Loren Glass, Associate Professor of English at the University of Iowa, will present a lecture entitled Counter-Culture Colophon: Grove Press, the Evergreen Review, and the Incorporation of the Avant-Garde on Wednesday, January 16 at 6:00 p.m. in the Peter Graham Scholarly Commons on the first floor of Bird Library. He will be introduced by Sean Quimby, Senior Director of Special Collections at the Syracuse University Library.
Responsible for such landmark publications as Lady Chatterley’s Lover, Tropic of Cancer, Naked Lunch, Waiting for Godot, The Wretched of the Earth, and The Autobiography of Malcolm X, Grove Press was the most innovative publisher of the postwar era. In this talk, Loren Glass will tell the story of how the press and its house journal, the Evergreen Review, revolutionized the publishing industry and radicalized the reading habits of the “paperback generation.” Grove Press was not only responsible for ending censorship of the printed word in the United States but also for bringing avant-garde literature, especially drama, into the cultural mainstream as part of the quality paperback revolution. Covering topics such as world literature and the Latin American Boom, experimental drama such as the theater of the absurd, pornography and obscenity, revolutionary handbooks, and underground film, Glass will reveal how Barney Rosset built Grove into a communications center of the counterculture.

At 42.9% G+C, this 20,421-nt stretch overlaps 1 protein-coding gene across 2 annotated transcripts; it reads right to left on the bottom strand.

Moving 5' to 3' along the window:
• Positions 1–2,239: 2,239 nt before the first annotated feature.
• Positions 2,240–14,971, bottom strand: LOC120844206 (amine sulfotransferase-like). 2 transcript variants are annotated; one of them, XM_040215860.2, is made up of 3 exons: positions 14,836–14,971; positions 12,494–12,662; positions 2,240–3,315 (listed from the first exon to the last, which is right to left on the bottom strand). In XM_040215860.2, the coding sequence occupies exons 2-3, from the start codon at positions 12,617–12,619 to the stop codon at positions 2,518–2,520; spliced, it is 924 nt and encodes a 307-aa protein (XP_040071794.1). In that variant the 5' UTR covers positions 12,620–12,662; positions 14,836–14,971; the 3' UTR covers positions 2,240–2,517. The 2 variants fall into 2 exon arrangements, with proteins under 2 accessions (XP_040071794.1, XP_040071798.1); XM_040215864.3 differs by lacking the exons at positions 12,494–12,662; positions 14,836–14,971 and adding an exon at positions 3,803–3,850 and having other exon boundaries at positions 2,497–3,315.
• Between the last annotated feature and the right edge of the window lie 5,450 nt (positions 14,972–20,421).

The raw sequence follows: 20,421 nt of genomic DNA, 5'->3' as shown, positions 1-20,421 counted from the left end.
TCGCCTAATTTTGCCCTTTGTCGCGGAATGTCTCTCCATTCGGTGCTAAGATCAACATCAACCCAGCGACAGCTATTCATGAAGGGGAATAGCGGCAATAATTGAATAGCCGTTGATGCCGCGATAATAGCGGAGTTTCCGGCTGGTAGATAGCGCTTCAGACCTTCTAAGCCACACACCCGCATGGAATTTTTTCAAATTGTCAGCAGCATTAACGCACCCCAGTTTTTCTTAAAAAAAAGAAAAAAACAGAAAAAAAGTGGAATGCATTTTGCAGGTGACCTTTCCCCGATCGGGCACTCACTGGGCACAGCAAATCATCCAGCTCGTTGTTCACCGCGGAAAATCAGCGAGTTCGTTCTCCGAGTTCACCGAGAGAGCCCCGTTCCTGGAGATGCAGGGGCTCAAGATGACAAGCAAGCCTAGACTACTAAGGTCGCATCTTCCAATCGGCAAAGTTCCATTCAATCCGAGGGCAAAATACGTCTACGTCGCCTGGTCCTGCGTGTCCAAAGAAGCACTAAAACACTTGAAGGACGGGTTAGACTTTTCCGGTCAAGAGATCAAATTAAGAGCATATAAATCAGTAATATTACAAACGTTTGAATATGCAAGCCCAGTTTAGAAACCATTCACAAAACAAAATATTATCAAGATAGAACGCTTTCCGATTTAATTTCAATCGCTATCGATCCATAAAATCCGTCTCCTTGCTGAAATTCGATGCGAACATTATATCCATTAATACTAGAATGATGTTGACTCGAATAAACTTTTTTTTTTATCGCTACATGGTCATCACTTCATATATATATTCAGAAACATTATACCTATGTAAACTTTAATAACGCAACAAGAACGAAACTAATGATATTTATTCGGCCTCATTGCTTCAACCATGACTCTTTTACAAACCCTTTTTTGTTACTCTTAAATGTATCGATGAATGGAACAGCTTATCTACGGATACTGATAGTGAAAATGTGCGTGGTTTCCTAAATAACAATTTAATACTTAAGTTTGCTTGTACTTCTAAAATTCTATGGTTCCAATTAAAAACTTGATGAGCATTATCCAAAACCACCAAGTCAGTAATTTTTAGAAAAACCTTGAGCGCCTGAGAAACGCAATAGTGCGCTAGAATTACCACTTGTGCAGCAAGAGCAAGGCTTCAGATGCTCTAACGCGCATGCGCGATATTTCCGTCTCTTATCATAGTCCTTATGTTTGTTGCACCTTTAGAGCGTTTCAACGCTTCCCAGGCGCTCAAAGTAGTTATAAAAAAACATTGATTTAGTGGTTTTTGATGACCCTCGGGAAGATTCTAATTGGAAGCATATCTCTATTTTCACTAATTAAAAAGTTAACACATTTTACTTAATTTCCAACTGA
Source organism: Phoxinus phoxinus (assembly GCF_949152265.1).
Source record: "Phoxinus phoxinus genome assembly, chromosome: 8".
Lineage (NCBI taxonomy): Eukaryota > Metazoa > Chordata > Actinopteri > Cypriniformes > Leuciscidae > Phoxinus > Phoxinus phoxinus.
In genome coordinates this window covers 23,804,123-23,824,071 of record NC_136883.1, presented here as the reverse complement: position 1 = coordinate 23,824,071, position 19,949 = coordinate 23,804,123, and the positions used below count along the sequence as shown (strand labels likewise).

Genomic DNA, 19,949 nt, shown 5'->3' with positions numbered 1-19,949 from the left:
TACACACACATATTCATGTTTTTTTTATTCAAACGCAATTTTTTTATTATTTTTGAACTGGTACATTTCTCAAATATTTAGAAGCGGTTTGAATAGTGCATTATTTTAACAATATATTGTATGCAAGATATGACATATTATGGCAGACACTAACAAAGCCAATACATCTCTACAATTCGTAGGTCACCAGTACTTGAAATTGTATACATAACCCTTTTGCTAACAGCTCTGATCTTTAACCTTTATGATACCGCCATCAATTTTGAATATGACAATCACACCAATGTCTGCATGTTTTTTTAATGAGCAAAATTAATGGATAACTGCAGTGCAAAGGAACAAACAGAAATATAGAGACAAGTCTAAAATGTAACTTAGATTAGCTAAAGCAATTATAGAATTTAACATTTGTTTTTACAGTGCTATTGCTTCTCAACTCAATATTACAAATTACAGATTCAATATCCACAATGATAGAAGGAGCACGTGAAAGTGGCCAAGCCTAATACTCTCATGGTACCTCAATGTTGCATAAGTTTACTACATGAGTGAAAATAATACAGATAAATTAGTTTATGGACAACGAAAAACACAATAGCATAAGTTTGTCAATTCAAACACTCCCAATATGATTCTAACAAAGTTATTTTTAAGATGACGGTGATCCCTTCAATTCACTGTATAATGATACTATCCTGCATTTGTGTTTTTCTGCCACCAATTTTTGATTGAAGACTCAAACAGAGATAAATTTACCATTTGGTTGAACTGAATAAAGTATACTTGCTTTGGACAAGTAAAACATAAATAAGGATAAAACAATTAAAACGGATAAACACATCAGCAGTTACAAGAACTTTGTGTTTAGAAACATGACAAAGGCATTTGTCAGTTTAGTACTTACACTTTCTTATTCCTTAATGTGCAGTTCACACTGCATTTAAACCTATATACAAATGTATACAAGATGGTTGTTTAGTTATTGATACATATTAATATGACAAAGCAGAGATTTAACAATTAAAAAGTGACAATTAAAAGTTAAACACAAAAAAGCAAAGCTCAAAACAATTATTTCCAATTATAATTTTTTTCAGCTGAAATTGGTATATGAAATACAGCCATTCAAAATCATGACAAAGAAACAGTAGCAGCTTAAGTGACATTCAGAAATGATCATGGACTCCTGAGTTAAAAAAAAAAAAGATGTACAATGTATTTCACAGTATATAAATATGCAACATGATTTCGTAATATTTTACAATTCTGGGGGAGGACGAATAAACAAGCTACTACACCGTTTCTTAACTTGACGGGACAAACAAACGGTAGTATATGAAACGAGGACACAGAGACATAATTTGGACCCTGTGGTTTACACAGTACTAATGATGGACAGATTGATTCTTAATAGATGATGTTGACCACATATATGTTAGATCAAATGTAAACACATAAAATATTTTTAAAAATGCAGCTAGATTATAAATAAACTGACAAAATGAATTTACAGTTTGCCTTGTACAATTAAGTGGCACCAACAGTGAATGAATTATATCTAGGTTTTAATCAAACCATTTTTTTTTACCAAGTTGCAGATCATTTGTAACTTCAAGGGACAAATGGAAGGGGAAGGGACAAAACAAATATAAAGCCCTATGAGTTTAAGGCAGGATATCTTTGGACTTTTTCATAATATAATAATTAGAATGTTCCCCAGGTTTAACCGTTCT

On Thursday, January 17 at 5 p.m. in the Peter Graham Scholarly Commons, Glass will also moderate “Remembering Grove” a panel discussion with former employees of Grove Press, including, Judith Schmidt Douw (foreign rights), Fred Jordan (editorial), Claudia Menza (the Evergreen Review), Nat Sobel (sales), and Astrid Rosset.
Glass’s first book, Authors Inc.: Literary Celebrity in the Modern United States, was published by New York University Press in 2004. His history of Grove Press, Counter-Culture Colophon: Grove Press, the Evergreen Review, and the Incorporation of the Avant-Garde is forthcoming in the Post*45 Series with Stanford University Press in 2013.
The public lecture and panel discussion are free and open to the public.
Strange Victories: Grove Press, 1951-1985 is part of the 2012–13 Ray Smith Symposium “Positions of Dissent,” co-sponsored by the College of Arts and Sciences, Humanities Center, School of Architecture, LGBT Studies, and the departments of English, History, African American Studies, and Art, Design, and Transmedia. For more information on the symposium visit www.dissent.syr.edu.